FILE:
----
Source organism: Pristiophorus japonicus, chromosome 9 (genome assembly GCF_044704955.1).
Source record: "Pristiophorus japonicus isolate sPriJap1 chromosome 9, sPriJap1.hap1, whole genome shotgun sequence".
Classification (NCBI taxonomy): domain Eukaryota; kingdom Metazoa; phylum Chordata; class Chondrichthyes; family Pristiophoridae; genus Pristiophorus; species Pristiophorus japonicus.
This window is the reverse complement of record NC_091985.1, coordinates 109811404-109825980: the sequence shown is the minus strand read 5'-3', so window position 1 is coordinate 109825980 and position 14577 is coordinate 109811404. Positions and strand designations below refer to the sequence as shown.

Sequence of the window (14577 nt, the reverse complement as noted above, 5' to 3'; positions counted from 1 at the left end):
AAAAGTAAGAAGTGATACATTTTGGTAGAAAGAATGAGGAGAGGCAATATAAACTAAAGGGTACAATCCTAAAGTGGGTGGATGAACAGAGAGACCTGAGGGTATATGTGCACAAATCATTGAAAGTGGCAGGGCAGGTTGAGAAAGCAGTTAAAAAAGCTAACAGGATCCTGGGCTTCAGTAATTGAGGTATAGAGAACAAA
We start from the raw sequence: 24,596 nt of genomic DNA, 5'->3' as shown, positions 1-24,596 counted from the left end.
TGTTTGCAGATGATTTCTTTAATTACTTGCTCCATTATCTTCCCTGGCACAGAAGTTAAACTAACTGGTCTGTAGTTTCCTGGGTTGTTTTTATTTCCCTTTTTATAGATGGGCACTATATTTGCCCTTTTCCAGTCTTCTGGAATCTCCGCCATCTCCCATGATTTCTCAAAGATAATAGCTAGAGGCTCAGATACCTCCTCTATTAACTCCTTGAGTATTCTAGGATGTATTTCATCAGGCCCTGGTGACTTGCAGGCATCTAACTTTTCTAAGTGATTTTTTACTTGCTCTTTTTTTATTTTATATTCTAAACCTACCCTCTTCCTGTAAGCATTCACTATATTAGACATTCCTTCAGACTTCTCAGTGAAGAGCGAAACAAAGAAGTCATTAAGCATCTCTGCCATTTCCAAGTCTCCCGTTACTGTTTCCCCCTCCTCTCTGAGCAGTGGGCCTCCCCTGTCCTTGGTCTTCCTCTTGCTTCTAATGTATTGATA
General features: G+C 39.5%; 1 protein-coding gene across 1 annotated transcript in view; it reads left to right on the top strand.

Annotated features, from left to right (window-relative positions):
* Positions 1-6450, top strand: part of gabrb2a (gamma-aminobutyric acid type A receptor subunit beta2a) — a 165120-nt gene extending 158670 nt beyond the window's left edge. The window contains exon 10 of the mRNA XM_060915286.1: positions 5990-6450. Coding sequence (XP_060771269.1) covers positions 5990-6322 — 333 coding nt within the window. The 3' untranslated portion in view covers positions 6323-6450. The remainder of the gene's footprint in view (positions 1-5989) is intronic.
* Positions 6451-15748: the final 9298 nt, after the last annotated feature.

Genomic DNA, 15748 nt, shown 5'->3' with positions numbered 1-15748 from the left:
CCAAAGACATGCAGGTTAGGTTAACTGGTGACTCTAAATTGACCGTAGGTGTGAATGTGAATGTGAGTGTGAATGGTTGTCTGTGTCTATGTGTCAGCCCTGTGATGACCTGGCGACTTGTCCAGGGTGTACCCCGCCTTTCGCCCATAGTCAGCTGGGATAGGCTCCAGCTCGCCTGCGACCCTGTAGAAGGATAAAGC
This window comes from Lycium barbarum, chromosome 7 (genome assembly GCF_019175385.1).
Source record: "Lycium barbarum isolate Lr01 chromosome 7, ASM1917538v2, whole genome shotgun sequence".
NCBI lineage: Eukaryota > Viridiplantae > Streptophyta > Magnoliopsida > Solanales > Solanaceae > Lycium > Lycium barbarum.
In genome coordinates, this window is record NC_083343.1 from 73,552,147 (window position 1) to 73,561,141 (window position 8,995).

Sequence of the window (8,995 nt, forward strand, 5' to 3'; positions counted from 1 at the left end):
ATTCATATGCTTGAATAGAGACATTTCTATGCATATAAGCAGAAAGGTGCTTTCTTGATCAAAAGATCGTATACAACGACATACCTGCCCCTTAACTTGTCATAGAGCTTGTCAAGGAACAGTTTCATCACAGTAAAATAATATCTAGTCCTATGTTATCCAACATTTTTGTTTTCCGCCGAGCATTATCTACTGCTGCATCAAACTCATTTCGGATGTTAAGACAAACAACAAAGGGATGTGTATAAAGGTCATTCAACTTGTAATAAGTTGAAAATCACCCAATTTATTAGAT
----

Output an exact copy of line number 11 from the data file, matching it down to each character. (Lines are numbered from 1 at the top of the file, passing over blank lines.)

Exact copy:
* Positions 1-6450, top strand: part of gabrb2a (gamma-aminobutyric acid type A receptor subunit beta2a) — a 165120-nt gene extending 158670 nt beyond the window's left edge. The window contains exon 10 of the mRNA XM_060915286.1: positions 5990-6450. Coding sequence (XP_060771269.1) covers positions 5990-6322 — 333 coding nt within the window. The 3' untranslated portion in view covers positions 6323-6450. The remainder of the gene's footprint in view (positions 1-5989) is intronic.